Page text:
Yiunfan Hu's Portfolio


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A picture of me with my electric violin

About Me



Greetings! I am Yiunfan Hu, class of 2024 at Ward Melville High School (NY), and formerly at Gunn High School (CA). I love to create things from scratch, whether grand or petit, solo or as a team. I play with engineering, 3D design, coding, music, graphic design, fabric arts, and more.

Greetings! I am Yiunfan Hu, currently a student, class of 2024, at Ward Melville High School in New York and formerly at Gunn High School in California.

I am a maker. I have cultivated an affinity for creation since I was a kid, starting with small projects such as sewing, crocheting, and making bows and arrows using tree branches nearby my house. Over the years, I have developed more skills, taught myself how to code, learned CAD and 3D printing, and played with music arrangement and composing.

While it feels great to enrich my toolbox, I find myself more into the idea of making things rather than specific skills. Whether it is engineering a homemade air purifier, a fractal generating program, or a music piece for a string orchestra, I love the entire process, from developing ideas, researching information, and troubleshooting problems, to eventually realizing the finished product.

My experience living in multiple cities on both coasts significantly shaped my journey as a maker. Moving from MA to CA, and now to NY, I have an extensive record of transfers – attending two kindergartens, two elementary schools, and two high schools. My exposure to different environments and cultures provides an opportunity for me to break the mold, restart a network, and pick up new expertise. Using this advantage, I mastered coding in Palo Alto, CA, the heart of Silicon Valley, and engineering robotics in Long Island, NY.

I further advanced my development during the Covid-19 pandemic. With ample spare time at home, I took apart my first 3D printer and gained a thorough understanding of how it works. I taught myself how to CAD. I started coding at about the same time and completed CS50x, a well-known introductory computer science course offered by Harvard. After moving to New York, I continued to learn by involving myself in engineering classes and Robotics, which both would be unavailable to me if I were in Palo Alto. This would not have been possible without the foundation I established during the pandemic.

For engineering, I became more serious about it after moving to New York. In 2021, I excelled in the Principles of Engineering class at Ward Melville. The following year, I joined the robotics team and served as the head of CAD and design. Outside of school, I design 3D printable alternatives to often expensive lab equipment, with many of them gaining significant traction. I have also sought opportunities to demonstrate my knowledge, presenting an introductory 3D design workshop at Stony Brook on Inventor and 3D printing.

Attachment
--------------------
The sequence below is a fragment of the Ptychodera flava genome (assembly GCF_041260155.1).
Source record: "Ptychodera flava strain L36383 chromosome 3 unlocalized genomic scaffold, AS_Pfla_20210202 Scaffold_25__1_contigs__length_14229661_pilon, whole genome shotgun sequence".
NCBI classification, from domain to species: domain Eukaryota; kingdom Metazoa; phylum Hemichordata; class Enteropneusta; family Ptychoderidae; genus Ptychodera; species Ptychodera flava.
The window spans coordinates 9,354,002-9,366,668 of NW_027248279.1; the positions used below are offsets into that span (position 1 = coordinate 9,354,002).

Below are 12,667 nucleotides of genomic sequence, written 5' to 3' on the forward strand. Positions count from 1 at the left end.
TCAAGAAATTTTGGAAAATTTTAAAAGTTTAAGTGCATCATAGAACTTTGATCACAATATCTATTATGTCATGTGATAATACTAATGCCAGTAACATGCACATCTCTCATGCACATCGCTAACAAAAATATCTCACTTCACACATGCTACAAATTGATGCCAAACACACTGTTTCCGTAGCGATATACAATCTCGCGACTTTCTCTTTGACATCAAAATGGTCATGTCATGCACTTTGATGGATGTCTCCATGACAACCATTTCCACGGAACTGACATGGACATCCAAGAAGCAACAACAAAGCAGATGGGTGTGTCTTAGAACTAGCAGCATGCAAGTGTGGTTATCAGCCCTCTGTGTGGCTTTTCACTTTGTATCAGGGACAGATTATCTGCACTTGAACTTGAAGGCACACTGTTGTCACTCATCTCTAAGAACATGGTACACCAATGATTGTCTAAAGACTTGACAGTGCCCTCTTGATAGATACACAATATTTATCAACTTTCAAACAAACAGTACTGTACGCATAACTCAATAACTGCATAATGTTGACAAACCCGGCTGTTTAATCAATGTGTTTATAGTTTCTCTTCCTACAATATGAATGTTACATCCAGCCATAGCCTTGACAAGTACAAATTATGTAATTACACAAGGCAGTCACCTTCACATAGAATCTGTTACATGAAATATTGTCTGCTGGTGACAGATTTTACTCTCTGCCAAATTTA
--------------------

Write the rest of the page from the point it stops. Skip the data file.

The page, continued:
For computer science, my interest began with the simple idea of making a Discord bot, Geckobot. Later, I picked up the dotnet ecosystem to explore more fields such as image processing, APIs, and genetic algorithms. During the summer of 2021, I added C and Python to my toolkit, studied web development, and launched this website. I am also actively involved in the hackathon hosted by Gunn High School, GunnHacks, a 24-hour event where people engage in rapid and collaborative coding. I participated as a competitor in 2021 and returned from NY to CA as an organizer in 2022 and 2023. I also held a Unity workshop on video game design at the 2023 event.

For art, it is another interest in my life. I was first exposed to the violin when I was 6, and I have steadily continued my musical education since. I have actively sought out opportunities to demonstrate my skills whenever possible; I was a member of the district honor orchestra in 4th and 5th grade, continuing to the Fletcher Chamber Orchestra in 6th through 8th, the California All-State Junior High Orchestra in 8th, and the Ward Melville Chamber Orchestra from 10th to 12th. In 7th, I explored composing and arranging music alongside violin, leading me to create an arrangement of Megalovania by Toby Fox, which the school orchestra sight-read. Aside from music, I am also heavily interested in fabric arts, crochet, and graphic design. I first learned how to sew from my mother and crochet from my grandmother.

As I move into the next stage of my life, I hope to be able to continue my passion for creation, build upon my skills, explore new interests, and ultimately do what I enjoy.

My Projects

Full Categories

Engineering Projects (47 Items)

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Computer Science Projects (17 Items)


Art Projects
(17 Items)




Combat Robot

Combat Robot

A 12 lb combat robot named YOB TROHS (SHORT BOY spelled backwards). Designed to compete in the National Havoc Robot League (NHRL), built from scratch over 5 months starting in 11th grade (17 years old)

The official photo of the robot